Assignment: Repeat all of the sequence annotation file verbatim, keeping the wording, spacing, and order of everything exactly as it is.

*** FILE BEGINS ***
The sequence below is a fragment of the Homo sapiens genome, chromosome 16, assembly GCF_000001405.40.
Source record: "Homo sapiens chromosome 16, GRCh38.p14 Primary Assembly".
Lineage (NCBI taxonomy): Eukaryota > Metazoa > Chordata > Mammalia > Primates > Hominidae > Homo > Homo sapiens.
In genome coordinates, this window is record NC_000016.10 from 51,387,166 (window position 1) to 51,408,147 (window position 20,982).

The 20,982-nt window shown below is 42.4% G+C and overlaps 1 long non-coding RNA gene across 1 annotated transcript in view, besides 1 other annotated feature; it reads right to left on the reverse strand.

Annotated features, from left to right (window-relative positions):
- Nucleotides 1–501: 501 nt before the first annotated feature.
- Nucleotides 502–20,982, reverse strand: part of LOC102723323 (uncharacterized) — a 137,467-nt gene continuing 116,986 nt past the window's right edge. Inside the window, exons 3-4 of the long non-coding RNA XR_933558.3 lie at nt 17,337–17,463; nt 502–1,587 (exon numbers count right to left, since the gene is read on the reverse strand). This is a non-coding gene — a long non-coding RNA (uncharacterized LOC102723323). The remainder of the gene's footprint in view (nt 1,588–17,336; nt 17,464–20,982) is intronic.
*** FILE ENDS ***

The sequence below is a fragment of the Homo sapiens genome, chromosome 16, assembly GCF_000001405.40.
Source record: "Homo sapiens chromosome 16, GRCh38.p14 Primary Assembly".
Lineage (NCBI taxonomy): Eukaryota > Metazoa > Chordata > Mammalia > Primates > Hominidae > Homo > Homo sapiens.
In genome coordinates, this window is record NC_000016.10 from 51,387,166 (window position 1) to 51,408,147 (window position 20,982).

The 20,982-nt window shown below is 42.4% G+C and overlaps 1 long non-coding RNA gene across 1 annotated transcript in view, besides 1 other annotated feature; it reads right to left on the reverse strand.

Annotated features, from left to right (window-relative positions):
- Nucleotides 1–501: 501 nt before the first annotated feature.
- Nucleotides 502–20,982, reverse strand: part of LOC102723323 (uncharacterized) — a 137,467-nt gene continuing 116,986 nt past the window's right edge. Inside the window, exons 3-4 of the long non-coding RNA XR_933558.3 lie at nt 17,337–17,463; nt 502–1,587 (exon numbers count right to left, since the gene is read on the reverse strand). This is a non-coding gene — a long non-coding RNA (uncharacterized LOC102723323). The remainder of the gene's footprint in view (nt 1,588–17,336; nt 17,464–20,982) is intronic.